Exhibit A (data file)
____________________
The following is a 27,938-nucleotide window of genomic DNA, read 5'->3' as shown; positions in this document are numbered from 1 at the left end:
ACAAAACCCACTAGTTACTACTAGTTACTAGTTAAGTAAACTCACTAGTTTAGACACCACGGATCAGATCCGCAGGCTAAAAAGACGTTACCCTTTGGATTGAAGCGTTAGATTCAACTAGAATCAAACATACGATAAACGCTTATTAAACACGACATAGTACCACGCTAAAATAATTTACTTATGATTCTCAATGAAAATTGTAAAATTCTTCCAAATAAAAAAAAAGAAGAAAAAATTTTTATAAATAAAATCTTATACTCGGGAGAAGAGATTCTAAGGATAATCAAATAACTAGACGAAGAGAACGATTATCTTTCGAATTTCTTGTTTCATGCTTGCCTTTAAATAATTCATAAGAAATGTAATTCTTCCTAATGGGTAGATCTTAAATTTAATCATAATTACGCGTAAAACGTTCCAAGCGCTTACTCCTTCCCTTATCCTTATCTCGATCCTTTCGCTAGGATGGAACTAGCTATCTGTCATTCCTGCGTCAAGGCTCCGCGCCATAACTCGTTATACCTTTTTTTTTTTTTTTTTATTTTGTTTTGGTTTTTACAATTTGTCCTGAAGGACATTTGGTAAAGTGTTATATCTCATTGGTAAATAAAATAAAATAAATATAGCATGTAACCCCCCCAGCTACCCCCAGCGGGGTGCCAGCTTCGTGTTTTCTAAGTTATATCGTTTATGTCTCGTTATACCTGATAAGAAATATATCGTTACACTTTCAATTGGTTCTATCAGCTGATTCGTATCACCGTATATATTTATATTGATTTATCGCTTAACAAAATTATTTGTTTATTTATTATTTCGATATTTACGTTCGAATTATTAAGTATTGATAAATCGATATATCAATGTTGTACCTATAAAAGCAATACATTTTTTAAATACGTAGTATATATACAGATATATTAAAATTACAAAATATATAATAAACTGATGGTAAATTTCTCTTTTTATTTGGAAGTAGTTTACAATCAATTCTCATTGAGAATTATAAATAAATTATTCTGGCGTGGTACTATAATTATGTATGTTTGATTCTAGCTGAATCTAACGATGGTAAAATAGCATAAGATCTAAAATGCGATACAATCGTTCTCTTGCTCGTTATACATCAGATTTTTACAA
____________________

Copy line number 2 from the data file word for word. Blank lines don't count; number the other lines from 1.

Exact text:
ACAAAACCCACTAGTTACTACTAGTTACTAGTTAAGTAAACTCACTAGTTTAGACACCACGGATCAGATCCGCAGGCTAAAAAGACGTTACCCTTTGGATTGAAGCGTTAGATTCAACTAGAATCAAACATACGATAAACGCTTATTAAACACGACATAGTACCACGCTAAAATAATTTACTTATGATTCTCAATGAAAATTGTAAAATTCTTCCAAATAAAAAAAAAGAAGAAAAAATTTTTATAAATAAAATCTTATACTCGGGAGAAGAGATTCTAAGGATAATCAAATAACTAGACGAAGAGAACGATTATCTTTCGAATTTCTTGTTTCATGCTTGCCTTTAAATAATTCATAAGAAATGTAATTCTTCCTAATGGGTAGATCTTAAATTTAATCATAATTACGCGTAAAACGTTCCAAGCGCTTACTCCTTCCCTTATCCTTATCTCGATCCTTTCGCTAGGATGGAACTAGCTATCTGTCATTCCTGCGTCAAGGCTCCGCGCCATAACTCGTTATACCTTTTTTTTTTTTTTTTTATTTTGTTTTGGTTTTTACAATTTGTCCTGAAGGACATTTGGTAAAGTGTTATATCTCATTGGTAAATAAAATAAAATAAATATAGCATGTAACCCCCCCAGCTACCCCCAGCGGGGTGCCAGCTTCGTGTTTTCTAAGTTATATCGTTTATGTCTCGTTATACCTGATAAGAAATATATCGTTACACTTTCAATTGGTTCTATCAGCTGATTCGTATCACCGTATATATTTATATTGATTTATCGCTTAACAAAATTATTTGTTTATTTATTATTTCGATATTTACGTTCGAATTATTAAGTATTGATAAATCGATATATCAATGTTGTACCTATAAAAGCAATACATTTTTTAAATACGTAGTATATATACAGATATATTAAAATTACAAAATATATAATAAACTGATGGTAAATTTCTCTTTTTATTTGGAAGTAGTTTACAATCAATTCTCATTGAGAATTATAAATAAATTATTCTGGCGTGGTACTATAATTATGTATGTTTGATTCTAGCTGAATCTAACGATGGTAAAATAGCATAAGATCTAAAATGCGATACAATCGTTCTCTTGCTCGTTATACATCAGATTTTTACAA